We should start making dumb objects again.  I would love to have a dumb dishwasher.  I am by no means a luddite (and you can read proof in a previous lunar letter here – return of the luddites).  I want processers to continue to get faster and I’m excited for the disruption that will be caused by AI, but nobody needs an AI toaster. Even our phones are starting to get to the point where we no longer need to upgrade components.  With more data storage and processing being done in faraway server farms  we should focus on improving longevity. I don’t need my phone to be faster or have a better camera, I just need to replace the battery and cracked screen.

When I was little my hockey coach would tell us “Don’t make a great play when a good play will do”. What he meant was don't loose sight of the goal. Making a great play that doesn't work is worse than a less flashy play that does. Whatever benefits a digital system had in that dishwasher doesn't matter now, because that dishwasher is in a landfill.

We need to envision a new definition of what ‘better’ means when it comes to products.  Manufacturing something as reliable and as simple as possible should be at the forefront of that definition.  This is not some soapbox rant about cleaning the oceans and saving the earth but simple facts that without conscious and considered product development we can, and sometimes do, make products worse over time.  A huge step forward is removing technology where it doesn’t belong.  

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I totally agree and we are not asking manufacturers not to innovate but to innovate and improve with some forethought to when and where these items end up. Innovation and improvement should not be at the cost of the planet! Just remember it’s the only one we have and living on the moon with Elon Musk and Co. won’t be affordable for the average human being and it holds zero appeal for me.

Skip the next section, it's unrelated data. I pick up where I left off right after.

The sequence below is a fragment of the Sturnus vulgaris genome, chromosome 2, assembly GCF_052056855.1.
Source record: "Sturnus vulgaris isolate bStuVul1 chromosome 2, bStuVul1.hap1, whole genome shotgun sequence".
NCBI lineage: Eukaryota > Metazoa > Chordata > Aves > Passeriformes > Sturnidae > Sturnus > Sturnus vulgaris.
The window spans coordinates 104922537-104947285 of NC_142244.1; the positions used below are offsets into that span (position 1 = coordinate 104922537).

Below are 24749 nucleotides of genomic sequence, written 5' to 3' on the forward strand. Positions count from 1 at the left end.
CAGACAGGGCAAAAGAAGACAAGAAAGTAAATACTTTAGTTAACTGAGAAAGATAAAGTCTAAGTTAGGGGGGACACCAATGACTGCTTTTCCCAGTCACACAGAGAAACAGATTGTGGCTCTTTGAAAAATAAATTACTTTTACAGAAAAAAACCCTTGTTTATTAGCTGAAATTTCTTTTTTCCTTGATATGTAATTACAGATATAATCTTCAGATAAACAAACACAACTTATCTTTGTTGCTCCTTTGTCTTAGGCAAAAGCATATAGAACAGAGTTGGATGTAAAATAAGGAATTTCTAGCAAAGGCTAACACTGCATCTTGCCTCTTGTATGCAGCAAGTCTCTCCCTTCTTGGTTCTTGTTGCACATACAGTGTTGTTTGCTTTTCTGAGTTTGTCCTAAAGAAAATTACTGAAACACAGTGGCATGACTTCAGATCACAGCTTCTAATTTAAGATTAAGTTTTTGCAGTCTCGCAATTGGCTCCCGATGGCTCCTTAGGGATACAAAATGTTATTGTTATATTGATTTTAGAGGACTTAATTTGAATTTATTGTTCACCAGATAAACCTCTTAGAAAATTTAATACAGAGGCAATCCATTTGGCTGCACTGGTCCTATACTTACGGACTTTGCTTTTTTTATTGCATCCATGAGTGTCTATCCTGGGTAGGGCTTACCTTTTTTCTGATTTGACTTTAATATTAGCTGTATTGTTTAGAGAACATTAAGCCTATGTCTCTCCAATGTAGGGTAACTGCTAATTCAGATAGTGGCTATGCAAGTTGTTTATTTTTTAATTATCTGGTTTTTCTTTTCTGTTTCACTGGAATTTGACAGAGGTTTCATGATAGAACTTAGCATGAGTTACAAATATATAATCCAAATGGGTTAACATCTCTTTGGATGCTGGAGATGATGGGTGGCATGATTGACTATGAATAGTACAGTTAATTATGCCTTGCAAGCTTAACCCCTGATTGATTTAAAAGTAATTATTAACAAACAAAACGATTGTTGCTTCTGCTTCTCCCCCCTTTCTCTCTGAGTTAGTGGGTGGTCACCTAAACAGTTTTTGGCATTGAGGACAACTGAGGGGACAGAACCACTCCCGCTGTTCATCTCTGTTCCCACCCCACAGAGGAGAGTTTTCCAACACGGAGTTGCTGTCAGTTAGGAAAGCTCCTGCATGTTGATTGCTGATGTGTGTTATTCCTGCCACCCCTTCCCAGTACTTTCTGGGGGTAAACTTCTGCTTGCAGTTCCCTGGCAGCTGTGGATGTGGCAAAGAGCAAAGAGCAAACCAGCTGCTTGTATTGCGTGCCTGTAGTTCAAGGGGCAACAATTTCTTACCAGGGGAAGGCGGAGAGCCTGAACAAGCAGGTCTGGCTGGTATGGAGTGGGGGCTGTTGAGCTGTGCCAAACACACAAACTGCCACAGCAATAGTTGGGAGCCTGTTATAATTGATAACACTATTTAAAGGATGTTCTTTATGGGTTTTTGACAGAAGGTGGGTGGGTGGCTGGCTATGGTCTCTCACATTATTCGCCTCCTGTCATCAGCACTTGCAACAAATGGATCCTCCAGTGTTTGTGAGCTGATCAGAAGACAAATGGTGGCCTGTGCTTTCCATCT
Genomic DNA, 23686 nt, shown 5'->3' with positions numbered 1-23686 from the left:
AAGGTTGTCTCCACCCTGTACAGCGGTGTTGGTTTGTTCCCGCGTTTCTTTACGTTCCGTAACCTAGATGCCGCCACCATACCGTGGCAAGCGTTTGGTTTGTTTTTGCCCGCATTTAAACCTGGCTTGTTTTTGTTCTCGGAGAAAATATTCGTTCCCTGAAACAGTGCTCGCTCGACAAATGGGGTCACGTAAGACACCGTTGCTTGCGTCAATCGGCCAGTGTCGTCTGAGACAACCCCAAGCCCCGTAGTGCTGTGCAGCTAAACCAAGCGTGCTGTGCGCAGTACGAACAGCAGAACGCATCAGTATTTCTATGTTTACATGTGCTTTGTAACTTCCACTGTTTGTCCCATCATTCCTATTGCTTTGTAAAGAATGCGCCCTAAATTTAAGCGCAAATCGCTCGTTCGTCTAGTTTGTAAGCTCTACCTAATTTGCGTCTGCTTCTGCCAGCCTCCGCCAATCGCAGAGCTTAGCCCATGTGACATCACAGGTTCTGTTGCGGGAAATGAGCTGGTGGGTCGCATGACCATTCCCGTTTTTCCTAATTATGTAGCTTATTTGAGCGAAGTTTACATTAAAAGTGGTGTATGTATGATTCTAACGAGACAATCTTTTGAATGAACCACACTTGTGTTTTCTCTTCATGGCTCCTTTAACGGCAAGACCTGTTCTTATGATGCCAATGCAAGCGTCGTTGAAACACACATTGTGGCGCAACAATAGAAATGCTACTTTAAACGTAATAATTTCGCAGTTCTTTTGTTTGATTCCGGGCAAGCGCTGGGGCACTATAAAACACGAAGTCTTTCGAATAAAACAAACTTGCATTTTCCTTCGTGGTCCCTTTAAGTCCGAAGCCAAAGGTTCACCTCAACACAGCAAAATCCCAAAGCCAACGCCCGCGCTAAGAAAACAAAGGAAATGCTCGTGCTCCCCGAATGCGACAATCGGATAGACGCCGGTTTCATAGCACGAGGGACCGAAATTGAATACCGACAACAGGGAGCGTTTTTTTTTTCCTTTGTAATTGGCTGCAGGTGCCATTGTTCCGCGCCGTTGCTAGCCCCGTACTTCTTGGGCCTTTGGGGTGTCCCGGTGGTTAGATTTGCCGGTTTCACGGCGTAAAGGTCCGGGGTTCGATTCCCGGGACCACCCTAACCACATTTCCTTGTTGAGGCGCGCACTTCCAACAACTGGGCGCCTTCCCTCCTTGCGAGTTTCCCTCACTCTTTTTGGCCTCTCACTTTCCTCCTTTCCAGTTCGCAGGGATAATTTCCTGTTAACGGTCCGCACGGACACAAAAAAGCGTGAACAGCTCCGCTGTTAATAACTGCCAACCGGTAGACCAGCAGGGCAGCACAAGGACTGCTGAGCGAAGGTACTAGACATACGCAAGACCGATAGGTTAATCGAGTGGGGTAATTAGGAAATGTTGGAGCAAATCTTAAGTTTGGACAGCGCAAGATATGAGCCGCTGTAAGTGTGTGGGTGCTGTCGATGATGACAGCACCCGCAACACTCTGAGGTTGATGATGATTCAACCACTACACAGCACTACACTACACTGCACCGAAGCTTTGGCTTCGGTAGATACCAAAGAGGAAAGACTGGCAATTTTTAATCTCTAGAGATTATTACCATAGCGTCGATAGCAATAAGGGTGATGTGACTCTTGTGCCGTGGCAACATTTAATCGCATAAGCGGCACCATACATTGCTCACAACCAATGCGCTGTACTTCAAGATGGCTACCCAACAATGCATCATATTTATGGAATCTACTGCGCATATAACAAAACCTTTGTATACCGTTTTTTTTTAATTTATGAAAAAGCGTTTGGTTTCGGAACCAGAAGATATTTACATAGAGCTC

Christine Heyman

Whoever decides to start an appliance company that manufactures appliances guaranteed to last a lifetime? People will pay a pretty penny for the privilege. Think Dualit toasters but for actual household appliances… beautiful, functional, exceptional… and ANALOG. Could be done… why isn’t anyone doing it???


my family talks about this very problem all the time! It is utter madness – although not madness to the profiteers. we used to talk about overflowing landfills – where are the voices regarding that? I recently bought a 22 yr old sports car – it is a thrill to not have to take the time to get a “degree” just to drive the car!

maria benham

As an Interior Designer who sells appliances all the time with custom kitchen designs, we know a lot about appliances. We go to manufacturers and learn about their manufacturing processes and how they are improving the efficiency, function and aesthetic of these products. Do you want a dishwasher that is so loud you can’t hear a phone call, or a range that puts out so many BTUs that it’s dangerous in your household to your family and pets? What about the fact that washing machines used to use 50 gallons of water per load, now they only use 5? There are some amazing and highly functioning products that help professional chefs and bakers do their jobs more efficiently and also produce a better product. The research and technology these companies put into the quality of what they put out is incredible. I can’t speak for products made overseas but the manufacturers we work with are very impressive. (and our son plays hockey so I get your reference. Just wanted to present some further information to your discussion.


This is so frustrating! Amen